How Much Do You Need to Invest to Give Up Work and Live Only Off Dividend Income?

Dividend income can be a saviour, but it can be incredibly expensive to bring in if you don’t consider these other alternatives.

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What a question. How much would it take if you were looking to just live off dividend income alone? I’m going to give you a bit of a spoiler alert: a lot. However, if you do two things, it might be a lot easier than you think.

Living off dividend income right now

Let’s break this down to three ways you could live off dividend income and give up work. The first option is to create enough dividend income to allow you to quit work right now. You can walk out of your office and be done with work for the foreseeable future.

To do that, it’s going to take one huge investment. What’s more, you’re going to have to make sure that you’re investing in a company that’s going to keep paying you for life. For that I would feel safe investing in the Canadian Big Six banks, but, in particular, Canadian Imperial Bank of Commerce (TSX:CM). It has a history of having one of the highest dividends out there, so it’s certainly a great place to start.

Also, consider how much you’ll need in dividend income year after year. Let’s say you want to create $60,000 each year for the rest of your life. The good news is you’re getting a deal on CIBC stock. Yet it still won’t be cheap. Here is how that would shake out.


There is another way!

Actually, there are two other ways to create that amount of dividend income. Right now, you would be paying almost a million dollars upfront to create dividend income each year. What’s more, that certainly isn’t going to fit in any of your tax-free accounts. So, you’re going to need to keep paying off taxes year after year, eating into your dividend income.

The first option is to work up to that amount. Again, it’s still going to take a significant investment if you want to create that much in say a decade. But not about $900,000. Even still, you’re going to need to invest hundreds of thousands of dollars to achieve that amount, even if you wait. So, there is still another option to consider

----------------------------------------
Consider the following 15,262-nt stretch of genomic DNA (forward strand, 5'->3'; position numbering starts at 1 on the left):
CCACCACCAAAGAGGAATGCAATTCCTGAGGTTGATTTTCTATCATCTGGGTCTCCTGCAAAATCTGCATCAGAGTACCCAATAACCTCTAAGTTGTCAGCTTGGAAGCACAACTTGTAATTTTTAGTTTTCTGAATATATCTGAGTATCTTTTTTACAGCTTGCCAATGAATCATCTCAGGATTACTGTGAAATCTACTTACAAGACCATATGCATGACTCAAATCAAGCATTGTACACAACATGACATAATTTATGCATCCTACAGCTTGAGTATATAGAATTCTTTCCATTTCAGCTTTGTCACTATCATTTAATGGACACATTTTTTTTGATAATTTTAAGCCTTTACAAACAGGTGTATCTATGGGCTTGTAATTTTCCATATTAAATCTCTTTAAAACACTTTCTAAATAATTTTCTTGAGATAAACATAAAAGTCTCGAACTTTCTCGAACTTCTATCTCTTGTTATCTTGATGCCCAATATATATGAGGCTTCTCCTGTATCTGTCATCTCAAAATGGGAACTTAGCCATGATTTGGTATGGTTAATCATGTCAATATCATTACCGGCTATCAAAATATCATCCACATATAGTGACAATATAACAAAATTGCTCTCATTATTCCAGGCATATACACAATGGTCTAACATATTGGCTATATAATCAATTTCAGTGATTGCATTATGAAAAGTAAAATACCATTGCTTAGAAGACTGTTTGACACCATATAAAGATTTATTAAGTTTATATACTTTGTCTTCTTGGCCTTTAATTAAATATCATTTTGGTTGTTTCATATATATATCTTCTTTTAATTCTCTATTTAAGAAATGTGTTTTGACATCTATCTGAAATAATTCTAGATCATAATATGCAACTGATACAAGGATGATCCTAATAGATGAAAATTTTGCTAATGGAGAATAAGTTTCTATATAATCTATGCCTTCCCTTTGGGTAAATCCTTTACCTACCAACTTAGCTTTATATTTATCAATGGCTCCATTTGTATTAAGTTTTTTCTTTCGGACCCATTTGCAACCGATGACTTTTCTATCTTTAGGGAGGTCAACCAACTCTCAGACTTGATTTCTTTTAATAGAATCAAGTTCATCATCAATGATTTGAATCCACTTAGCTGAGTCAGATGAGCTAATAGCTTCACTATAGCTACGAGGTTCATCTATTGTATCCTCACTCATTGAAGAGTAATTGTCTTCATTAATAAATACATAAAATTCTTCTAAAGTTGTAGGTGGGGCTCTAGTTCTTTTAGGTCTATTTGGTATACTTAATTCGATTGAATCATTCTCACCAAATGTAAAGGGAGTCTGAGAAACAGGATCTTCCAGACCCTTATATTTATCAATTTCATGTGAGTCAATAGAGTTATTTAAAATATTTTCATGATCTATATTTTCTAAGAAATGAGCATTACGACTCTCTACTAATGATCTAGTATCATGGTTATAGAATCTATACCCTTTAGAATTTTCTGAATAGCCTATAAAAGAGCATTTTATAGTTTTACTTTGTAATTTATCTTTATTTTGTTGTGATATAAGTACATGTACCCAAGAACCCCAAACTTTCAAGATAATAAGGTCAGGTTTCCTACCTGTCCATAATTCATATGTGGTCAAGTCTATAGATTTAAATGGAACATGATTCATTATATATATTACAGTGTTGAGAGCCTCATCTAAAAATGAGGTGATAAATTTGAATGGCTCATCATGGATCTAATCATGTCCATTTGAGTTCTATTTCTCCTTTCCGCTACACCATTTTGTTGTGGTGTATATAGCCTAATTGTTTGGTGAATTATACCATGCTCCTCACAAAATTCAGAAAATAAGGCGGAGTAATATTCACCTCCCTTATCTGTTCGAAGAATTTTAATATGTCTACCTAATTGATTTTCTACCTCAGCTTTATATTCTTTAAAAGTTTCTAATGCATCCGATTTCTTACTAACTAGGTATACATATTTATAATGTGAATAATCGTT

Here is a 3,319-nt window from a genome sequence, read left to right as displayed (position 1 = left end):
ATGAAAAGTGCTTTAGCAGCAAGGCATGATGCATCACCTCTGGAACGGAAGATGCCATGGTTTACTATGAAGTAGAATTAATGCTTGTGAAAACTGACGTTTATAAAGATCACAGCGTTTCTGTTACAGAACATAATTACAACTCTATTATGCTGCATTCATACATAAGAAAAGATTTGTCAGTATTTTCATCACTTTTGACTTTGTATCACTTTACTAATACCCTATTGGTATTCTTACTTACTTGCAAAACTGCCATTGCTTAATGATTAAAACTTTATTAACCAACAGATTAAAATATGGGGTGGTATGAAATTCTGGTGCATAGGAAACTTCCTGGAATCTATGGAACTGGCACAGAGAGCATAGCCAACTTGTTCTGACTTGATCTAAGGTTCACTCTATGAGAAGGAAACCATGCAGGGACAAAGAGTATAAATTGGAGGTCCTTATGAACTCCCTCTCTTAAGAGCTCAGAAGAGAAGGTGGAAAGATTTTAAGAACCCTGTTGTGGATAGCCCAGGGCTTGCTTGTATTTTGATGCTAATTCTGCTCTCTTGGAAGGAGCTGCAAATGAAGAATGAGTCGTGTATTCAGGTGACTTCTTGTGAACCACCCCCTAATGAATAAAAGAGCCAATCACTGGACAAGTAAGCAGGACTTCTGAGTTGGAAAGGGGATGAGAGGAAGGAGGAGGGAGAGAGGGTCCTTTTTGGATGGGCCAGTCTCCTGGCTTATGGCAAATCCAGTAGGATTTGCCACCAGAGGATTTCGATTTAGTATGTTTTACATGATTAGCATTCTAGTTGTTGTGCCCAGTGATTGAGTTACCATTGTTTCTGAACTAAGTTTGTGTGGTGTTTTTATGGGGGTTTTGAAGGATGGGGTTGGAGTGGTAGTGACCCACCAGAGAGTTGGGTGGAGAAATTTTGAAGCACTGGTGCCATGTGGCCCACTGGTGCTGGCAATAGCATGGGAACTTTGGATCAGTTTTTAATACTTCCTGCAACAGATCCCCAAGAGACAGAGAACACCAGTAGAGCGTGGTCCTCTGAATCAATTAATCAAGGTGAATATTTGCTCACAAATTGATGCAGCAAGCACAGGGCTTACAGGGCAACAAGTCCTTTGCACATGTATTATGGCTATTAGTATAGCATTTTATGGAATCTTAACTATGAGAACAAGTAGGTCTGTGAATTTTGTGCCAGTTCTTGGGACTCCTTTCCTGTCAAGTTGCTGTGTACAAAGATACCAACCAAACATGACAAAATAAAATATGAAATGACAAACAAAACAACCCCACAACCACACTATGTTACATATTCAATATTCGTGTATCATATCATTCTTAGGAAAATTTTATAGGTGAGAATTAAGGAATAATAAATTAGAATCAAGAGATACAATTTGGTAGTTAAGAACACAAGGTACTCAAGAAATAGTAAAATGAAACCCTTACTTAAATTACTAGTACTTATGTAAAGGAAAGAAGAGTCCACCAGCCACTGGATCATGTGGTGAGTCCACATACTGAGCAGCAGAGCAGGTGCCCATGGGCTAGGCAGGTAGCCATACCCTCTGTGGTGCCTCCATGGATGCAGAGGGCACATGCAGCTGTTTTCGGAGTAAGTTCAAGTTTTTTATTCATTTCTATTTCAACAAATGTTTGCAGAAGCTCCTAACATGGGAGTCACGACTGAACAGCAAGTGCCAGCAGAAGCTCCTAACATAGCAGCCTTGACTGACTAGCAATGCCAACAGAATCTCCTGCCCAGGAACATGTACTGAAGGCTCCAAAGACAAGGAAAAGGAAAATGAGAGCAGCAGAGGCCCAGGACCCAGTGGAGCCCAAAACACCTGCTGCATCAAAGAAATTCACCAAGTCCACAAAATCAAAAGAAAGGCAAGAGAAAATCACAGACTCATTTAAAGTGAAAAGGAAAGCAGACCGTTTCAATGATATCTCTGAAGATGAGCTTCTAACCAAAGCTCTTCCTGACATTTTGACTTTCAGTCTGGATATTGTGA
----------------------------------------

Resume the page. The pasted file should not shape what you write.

Get passive income

Investors seem to forget that dividend income is only part of passive income. The other part is returns. Returns are also passive income and why most investors get into investing in the first place. If you take that into consideration, it’s likely going to take far less time to make $60,000 per year.

So, let’s look at CIBC stock and say you want to get out of work in the next decade. CIBC stock has grown by a compound annual growth rate (CAGR) of about 5% in the last decade, with its dividend increasing by 6% during that time. In this case, if you were to invest $20,000 each year, at the end of a decade, you could look forward first to returns and dividend income over more than $60,000, but also achieve more than that amount year after year.

YearShare PriceShares OwnedAnnual Dividend Per ShareAnnual DividendAfter DRIP ValueAnnual ContributionYear End Stock PriceNew Shares PurchasedYear End Shares OwnedNew Balance

Now, you have a portfolio of $414,606.34 to work on. And in the last year, you would have made $25,615.87 in dividends and $63,172.35 in returns! That’s enormous income, with your dividends paying to reinvest for the rest of your life.

This article represents the opinion of the writer, who may disagree with the “official” recommendation position of a Motley Fool premium service or advisor. We’re Motley! Questioning an investing thesis — even one of our own — helps us all think critically about investing and make decisions that help us become smarter, happier, and richer, so we sometimes publish articles that may not be in line with recommendations, rankings or other content.

Fool contributor Amy Legate-Wolfe has positions in Canadian Imperial Bank Of Commerce. The Motley Fool has no position in any of the stocks mentioned. The Motley Fool has a disclosure policy.

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